6. Normalizing:: Now, if you’ve hard limited with a max amplitude of -.1, you don’t have much room to work with. However, if you’ve added/subtracted EQ, you may want to boost the signal to peak amplitude. Some say normalize 98% just to be safe. There is really no harm in normalizing to 100%, so long as you are using a good CD burner and adequate software. The levels, as far as Cool Edit, should be painstakingly accurate.
7. Convert back to 16-bit, 44100, Stereo. The preset dither depths and noise shaping curves (pdf=triangular, Noise Shape A) are pretty good, but not necessarily for 32-bit 96k audio. You may want to experiment on shorter files before you find one that best suits your music. There is an explanation in the help file that better defines what curves work best with various sample rates.
8. Saving as Windows PCM Wave and doing it right:: When preparing your song, you want to make sure that when you’ve made your wave files that you have about 100-150ms of space BEFORE the beginning of the song. This will ensure that all CD players will capture the ‘start-ID index’ and play the beginning of the song properly; this value has actually gone down now, as newer CD players need very little (if any) space before the beginning of the track, but it’s always a good idea; and what’s 1/10 of a second anyway? Of course, if it’s a live recording and there is in effect ‘no stopping’, this is not so much of an issue. But you may want to experiment.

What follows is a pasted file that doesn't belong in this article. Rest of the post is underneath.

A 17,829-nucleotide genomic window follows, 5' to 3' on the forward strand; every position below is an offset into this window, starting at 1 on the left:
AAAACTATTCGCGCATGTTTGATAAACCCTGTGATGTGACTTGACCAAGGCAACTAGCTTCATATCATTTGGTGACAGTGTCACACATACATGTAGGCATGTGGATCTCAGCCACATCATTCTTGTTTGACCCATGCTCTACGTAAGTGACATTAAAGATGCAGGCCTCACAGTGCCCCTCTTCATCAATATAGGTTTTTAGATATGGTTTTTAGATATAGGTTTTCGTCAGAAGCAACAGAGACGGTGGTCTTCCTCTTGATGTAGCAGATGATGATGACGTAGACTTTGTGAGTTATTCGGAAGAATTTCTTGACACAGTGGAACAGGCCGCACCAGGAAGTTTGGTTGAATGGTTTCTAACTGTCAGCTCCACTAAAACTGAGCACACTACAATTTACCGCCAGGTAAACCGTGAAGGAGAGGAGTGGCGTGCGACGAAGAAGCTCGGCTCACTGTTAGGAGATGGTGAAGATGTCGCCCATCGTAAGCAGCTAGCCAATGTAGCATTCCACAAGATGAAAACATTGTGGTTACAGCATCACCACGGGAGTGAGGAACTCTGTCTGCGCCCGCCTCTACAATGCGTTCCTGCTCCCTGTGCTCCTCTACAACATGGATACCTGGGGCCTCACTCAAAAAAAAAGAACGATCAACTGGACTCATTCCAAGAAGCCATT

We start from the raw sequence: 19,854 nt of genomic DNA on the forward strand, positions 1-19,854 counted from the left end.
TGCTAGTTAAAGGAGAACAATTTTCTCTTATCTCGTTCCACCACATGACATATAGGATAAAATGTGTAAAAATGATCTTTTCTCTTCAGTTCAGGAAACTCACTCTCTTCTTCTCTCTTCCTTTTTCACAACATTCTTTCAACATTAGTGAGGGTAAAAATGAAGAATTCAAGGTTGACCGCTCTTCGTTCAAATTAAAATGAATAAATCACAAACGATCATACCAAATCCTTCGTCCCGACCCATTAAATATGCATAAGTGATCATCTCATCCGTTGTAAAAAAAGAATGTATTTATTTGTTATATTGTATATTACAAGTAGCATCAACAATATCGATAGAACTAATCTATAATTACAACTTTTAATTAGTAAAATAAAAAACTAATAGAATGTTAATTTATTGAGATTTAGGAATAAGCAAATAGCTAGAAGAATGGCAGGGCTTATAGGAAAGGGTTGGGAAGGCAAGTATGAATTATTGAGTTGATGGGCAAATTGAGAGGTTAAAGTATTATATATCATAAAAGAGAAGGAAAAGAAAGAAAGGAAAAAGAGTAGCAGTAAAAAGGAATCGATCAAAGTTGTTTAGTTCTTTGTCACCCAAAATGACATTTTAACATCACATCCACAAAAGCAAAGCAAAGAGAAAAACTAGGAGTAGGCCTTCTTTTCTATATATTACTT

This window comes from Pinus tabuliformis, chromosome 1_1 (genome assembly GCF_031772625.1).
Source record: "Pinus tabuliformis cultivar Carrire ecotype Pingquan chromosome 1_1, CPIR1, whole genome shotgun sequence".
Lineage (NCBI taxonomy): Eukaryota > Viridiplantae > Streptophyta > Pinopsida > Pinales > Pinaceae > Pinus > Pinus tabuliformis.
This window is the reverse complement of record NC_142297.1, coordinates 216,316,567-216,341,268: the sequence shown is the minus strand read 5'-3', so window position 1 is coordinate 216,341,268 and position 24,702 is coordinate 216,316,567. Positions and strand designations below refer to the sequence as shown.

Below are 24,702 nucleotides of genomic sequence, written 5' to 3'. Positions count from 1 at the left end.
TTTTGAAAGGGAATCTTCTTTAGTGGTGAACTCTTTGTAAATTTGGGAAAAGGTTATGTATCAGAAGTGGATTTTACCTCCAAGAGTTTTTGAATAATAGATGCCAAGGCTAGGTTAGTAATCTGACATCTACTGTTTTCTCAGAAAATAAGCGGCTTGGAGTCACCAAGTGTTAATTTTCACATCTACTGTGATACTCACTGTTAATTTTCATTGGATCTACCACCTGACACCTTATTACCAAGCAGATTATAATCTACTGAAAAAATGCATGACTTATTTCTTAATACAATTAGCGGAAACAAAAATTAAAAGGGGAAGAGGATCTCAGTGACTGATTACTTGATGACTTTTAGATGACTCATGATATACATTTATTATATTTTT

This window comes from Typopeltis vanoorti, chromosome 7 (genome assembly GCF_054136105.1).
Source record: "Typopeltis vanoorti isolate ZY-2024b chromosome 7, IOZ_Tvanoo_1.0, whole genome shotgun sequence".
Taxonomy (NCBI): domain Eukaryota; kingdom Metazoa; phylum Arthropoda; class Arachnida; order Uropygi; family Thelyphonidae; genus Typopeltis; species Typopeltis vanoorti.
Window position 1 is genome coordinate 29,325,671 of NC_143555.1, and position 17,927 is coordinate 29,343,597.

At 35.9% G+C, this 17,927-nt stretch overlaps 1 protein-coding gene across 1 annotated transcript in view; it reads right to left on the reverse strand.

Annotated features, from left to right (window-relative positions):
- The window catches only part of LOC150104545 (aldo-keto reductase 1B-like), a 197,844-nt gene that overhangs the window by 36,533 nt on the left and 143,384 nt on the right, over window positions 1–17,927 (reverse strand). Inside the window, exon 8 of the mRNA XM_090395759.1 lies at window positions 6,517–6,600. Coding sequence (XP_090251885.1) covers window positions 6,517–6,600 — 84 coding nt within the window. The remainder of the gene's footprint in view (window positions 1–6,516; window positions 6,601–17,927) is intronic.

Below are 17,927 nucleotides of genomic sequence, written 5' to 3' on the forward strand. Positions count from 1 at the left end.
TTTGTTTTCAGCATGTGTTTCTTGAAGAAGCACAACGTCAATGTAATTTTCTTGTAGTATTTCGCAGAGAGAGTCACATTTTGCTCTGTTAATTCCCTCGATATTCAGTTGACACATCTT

9. Using the CD Burning Application:: The first track on your CD must have a 2-second pause. This is related to the CD burning software itself, not something you do within Cool Edit or to the actual wave file. This 2-second gap is written right after the table of contents on your disc to ensure proper indexing and playback. After the first track, you don’t need to have any pausing at all. And, if your software/CDR supports DAO (disc-at-once) it will set up this default for you.
10. Burn baby, Burn (speed):: Always burn at 2x or slower (1x, realtime burning) if it is for duplication. 4x is fine for personal use. The reason being, you will inevitably have fewer CRC/burst errors, and most plants can detect what speed your disc was burned at and won’t even accept a CD premastered-cut at 4x or above…too many errors, too many chances for error during duplication. You also want to use a higher-grade CDR. There are many arguments as to what ‘dyes’ work better, etc. Most plants prefer the green or gold dyes over the blue…but you’ll want to check that out first.
The other, most obvious things to consider when mastering are that in this final ‘make it or break it’ stage, you are solely relying on one thing and that is your ears. Try (if you can) a different set of speakers, use speakers and headphones (ones that you know the sound of pretty well) to A-B and listen for boominess or tinniness. Make a ‘reference’ CD of a few tracks and audition it on a car CD player, boombox, home theatre, whatever you have available. And be sure to give yourself a break! Ear fatigue can set in fairly rapidly during this process, so don’t try and ‘beat the clock’…make sure you have ample work time but also adequate break time. Mastering is truly an art form, and to ‘master’ the artform itself takes lots of work, persistence and time. Rock On!!